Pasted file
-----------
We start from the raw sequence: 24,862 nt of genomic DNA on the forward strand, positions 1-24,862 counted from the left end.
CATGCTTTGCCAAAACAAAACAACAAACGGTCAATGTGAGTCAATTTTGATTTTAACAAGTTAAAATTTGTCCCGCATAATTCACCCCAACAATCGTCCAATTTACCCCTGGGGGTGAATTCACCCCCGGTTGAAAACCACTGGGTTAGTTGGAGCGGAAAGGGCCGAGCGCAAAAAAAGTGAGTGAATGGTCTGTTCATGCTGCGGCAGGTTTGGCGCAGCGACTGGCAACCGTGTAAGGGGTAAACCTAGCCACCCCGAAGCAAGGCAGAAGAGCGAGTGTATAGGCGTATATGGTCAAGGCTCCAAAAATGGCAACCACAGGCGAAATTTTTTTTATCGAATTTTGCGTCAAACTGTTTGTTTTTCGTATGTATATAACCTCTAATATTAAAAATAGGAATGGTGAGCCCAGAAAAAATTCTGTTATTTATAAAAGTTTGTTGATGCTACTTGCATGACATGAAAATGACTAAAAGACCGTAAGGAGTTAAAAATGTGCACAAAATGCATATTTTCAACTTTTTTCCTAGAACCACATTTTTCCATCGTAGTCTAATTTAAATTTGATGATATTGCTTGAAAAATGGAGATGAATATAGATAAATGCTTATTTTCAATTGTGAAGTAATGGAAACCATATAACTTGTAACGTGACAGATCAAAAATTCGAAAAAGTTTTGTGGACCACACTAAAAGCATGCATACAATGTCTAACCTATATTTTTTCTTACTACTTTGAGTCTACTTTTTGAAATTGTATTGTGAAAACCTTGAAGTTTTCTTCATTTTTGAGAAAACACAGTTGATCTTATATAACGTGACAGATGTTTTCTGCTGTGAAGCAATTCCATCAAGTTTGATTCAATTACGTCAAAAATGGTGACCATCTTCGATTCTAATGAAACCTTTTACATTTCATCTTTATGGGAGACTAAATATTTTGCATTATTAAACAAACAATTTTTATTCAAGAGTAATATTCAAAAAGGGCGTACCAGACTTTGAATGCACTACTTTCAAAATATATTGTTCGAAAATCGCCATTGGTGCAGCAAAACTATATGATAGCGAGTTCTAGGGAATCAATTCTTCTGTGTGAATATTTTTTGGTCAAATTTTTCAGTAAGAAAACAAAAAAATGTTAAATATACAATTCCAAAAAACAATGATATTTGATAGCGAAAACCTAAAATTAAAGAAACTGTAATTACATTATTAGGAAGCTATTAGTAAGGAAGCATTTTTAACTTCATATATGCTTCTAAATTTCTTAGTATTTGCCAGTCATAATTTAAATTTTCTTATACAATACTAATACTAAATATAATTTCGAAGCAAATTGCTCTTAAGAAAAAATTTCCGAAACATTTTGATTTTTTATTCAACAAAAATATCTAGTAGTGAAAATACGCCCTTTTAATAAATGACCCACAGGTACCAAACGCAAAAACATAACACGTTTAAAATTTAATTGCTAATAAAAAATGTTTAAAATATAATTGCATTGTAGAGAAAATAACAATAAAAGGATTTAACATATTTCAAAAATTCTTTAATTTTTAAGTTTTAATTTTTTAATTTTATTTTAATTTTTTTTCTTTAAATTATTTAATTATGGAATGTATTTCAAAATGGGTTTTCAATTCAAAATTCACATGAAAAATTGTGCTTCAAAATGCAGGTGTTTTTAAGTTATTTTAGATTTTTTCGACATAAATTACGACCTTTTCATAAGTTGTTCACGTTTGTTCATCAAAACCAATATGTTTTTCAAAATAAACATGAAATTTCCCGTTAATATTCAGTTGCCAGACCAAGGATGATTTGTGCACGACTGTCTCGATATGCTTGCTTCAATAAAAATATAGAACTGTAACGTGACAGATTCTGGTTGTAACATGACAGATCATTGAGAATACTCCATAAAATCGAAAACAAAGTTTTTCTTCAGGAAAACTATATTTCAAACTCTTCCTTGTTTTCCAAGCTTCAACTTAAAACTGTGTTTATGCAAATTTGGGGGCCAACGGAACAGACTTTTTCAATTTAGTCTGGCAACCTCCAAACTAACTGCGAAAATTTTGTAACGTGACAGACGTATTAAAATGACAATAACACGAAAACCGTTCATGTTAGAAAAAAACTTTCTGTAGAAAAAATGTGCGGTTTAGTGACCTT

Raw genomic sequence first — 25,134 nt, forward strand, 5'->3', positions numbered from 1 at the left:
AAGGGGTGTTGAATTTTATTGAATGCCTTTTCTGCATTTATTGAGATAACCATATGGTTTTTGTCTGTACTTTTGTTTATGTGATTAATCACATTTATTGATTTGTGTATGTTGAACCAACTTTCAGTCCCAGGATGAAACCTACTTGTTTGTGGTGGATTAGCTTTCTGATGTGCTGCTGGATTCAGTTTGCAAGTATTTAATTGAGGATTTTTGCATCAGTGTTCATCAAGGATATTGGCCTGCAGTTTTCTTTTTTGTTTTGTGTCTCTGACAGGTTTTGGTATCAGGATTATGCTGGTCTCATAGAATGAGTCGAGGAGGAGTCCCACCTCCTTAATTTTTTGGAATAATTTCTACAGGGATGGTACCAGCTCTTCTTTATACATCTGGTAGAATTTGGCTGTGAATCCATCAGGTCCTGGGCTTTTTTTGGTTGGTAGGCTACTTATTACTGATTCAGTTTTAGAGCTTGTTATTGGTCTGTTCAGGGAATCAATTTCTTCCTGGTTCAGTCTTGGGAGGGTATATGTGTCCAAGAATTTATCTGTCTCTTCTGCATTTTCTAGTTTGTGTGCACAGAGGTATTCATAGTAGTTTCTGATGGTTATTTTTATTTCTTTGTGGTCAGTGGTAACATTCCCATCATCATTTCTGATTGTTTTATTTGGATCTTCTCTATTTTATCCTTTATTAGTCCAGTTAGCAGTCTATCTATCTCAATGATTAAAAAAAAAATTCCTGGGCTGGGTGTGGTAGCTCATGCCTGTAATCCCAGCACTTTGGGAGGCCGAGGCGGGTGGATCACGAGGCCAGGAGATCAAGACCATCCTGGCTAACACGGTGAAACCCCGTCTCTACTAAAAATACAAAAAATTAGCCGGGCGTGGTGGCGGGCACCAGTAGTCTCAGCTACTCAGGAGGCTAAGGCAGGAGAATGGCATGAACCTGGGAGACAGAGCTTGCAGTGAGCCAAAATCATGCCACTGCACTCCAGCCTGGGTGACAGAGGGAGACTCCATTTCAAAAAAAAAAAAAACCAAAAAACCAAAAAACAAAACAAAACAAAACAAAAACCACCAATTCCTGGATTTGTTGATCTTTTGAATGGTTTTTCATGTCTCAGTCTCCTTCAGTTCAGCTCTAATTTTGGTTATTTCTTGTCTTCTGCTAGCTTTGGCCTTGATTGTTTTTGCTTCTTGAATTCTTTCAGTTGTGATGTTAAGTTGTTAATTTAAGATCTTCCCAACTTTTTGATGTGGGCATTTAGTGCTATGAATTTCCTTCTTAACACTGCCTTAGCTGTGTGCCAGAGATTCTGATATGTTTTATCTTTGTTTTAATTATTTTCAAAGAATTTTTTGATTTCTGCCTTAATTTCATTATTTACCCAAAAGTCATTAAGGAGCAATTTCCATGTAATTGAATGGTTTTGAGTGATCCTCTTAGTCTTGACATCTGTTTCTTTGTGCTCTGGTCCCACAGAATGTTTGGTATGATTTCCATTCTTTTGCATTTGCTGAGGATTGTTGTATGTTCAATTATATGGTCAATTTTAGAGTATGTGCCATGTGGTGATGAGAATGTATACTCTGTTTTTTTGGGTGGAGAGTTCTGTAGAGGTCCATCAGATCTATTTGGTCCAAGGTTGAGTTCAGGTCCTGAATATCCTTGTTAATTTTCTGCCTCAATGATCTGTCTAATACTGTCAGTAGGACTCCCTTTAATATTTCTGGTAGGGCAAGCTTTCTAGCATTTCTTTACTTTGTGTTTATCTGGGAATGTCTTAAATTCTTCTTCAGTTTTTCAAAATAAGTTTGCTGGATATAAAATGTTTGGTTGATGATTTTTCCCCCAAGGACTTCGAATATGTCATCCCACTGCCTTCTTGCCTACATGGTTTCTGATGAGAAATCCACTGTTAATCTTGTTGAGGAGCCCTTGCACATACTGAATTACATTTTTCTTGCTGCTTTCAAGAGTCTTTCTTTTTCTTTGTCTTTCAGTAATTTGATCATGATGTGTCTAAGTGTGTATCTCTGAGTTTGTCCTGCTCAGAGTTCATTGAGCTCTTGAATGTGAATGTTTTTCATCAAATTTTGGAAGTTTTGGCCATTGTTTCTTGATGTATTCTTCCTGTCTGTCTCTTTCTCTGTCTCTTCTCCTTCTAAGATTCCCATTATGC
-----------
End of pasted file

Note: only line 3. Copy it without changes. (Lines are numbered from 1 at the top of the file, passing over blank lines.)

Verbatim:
Raw genomic sequence first — 25,134 nt, forward strand, 5'->3', positions numbered from 1 at the left: